Cardiothoracic surgeon Marc Katz told Insider that it’s never too soon to start caring about your heart health, particularly with regards to blood pressure management.
Katz is both a cardiologist who treats patients with heart disease and a preventative cardiologist who works with healthy people. This means he has an intimate knowledge of the ways in which one’s lifestyle can contribute to high blood pressure, a condition that raises one’s risk of cardiovascular disease, stroke, and other ailments.
When the blood pressure reading is 130 over 80 mm Hg or higher, it is considered high blood pressure, also known as hypertension. Its prevalence increases with age and can be triggered by both heredity and environmental factors. A 2019 study found that the risk of hypertension can be affected by hundreds of different genetic variations.
However, Katz argues that even if you can’t alter your genetic makeup, you can still reduce your risk of hypertension by developing healthy routines early on in life. “The earlier that you make those positive changes, the greater the impact will be on your own health,” he told Insider.
Here are three ways adults in their twenties and thirties can alter their routines to reduce their chances of developing hypertension.
1. Do not eat the steak
Doctor Katz says he warns his patients about the dangers of eating too much red meat, which can lead to an increase in cholesterol.
According to Cleveland Clinic, there is a correlation between high cholesterol and hypertension because the heart has to work harder to pump blood through arteries that have become narrowed or hardened due to cholesterol buildup.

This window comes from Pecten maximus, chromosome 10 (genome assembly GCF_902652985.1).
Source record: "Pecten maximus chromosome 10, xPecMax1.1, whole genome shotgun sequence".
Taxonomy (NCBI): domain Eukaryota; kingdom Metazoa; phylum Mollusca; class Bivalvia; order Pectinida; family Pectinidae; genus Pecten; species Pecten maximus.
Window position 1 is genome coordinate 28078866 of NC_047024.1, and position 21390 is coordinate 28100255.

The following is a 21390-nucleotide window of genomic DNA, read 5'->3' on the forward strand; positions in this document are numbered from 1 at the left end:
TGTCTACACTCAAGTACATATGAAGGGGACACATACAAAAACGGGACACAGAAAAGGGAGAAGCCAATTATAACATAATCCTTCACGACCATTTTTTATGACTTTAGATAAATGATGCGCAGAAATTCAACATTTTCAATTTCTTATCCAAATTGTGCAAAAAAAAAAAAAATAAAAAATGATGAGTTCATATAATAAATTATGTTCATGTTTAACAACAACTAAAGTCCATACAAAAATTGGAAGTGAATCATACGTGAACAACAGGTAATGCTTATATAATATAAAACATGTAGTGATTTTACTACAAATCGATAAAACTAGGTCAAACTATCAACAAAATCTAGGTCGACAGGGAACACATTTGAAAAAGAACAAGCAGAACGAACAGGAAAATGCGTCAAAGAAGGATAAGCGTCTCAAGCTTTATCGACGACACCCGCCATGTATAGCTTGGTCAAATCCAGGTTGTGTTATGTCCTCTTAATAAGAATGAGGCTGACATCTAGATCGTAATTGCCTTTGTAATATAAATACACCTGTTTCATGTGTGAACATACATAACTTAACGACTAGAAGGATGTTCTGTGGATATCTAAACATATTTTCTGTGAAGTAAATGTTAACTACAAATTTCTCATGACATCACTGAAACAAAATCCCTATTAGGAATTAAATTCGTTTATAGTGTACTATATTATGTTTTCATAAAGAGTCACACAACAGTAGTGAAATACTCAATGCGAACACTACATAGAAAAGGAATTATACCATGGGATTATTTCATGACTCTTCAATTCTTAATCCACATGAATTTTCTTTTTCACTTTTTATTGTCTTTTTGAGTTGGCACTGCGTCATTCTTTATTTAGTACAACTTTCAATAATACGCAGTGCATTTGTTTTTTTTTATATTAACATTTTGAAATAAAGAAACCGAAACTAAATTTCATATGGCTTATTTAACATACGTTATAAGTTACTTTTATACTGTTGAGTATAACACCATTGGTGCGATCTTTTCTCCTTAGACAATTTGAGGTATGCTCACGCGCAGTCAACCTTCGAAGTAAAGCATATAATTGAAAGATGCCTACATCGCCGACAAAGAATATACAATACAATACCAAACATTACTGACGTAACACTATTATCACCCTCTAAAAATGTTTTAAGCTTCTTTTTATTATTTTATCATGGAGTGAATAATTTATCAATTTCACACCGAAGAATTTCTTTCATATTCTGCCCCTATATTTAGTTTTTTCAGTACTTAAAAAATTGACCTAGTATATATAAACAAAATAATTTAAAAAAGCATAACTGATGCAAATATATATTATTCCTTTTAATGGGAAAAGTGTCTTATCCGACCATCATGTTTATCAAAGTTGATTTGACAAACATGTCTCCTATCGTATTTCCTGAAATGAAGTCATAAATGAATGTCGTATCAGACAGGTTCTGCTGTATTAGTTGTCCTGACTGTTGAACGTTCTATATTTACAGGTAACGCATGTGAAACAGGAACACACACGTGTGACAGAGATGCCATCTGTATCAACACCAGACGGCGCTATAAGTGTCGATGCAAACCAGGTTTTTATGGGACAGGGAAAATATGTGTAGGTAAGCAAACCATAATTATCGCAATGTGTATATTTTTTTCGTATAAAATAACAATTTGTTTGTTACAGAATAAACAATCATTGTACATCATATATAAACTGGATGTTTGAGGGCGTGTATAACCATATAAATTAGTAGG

According to the Cleveland Clinic, high blood pressure and high cholesterol are two of the leading causes of heart disease; addressing diet is one way to bring these under control. Katz claimed that most foods that increase cholesterol levels come from other animals because all animals produce cholesterol.
He remarked, “That stuff has to go somewhere after we eat it.”
Steak dinners are among the things he encourages his patients to enjoy “in moderation,” he said.
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He advocated for making small, sustainable changes to one’s diet over the course of one’s life, rather than jumping on the latest fad diet or eating plan.
2. Maintain your workout schedule even after experiencing a setback.
No amount of exercise can make up for a bad diet, and a healthy diet can only get you so far without it, according to Katz.
He said he encourages improvement rather than perfection on both lifestyle factors.
Katz remarked that “everyone goes through life and things happen to them” that prevent them from going to the gym every day that week or from eating properly for a few weeks due to stress. If something like that happens, it’s not necessary to torture yourself indefinitely.
3. Put down the vape and stay down
According to the American Heart Association, cigarette smoking raises blood pressure, which can cause organ damage.
According to Katz, vaping is also a risk factor for cardiovascular disease. Due to the novelty of e-cigarettes, there isn’t as much evidence linking them to health risks, but preliminary studies have shown that vaping also raises heart rate and blood pressure.
Preliminary findings presented at the American Heart Association’s Scientific Sessions 2022 suggest that the effects of e-cigarette use and cigarette smoking may have similar impacts on heart function, despite the widespread belief that vaping is safer.
High blood pressure and heart rate were also observed in the vaping group immediately after using e-cigarettes, despite the fact that many of the cigarette smokers in the study had been using nicotine for decades longer than the vapers. Long-term effects of vaping on cardiovascular health are unknown at this time.
“Young people will have to decide at some point: do you want to be vaping for the rest of your life?” I quote Katz: No medical professional, in my opinion, would recommend it as a healthy option.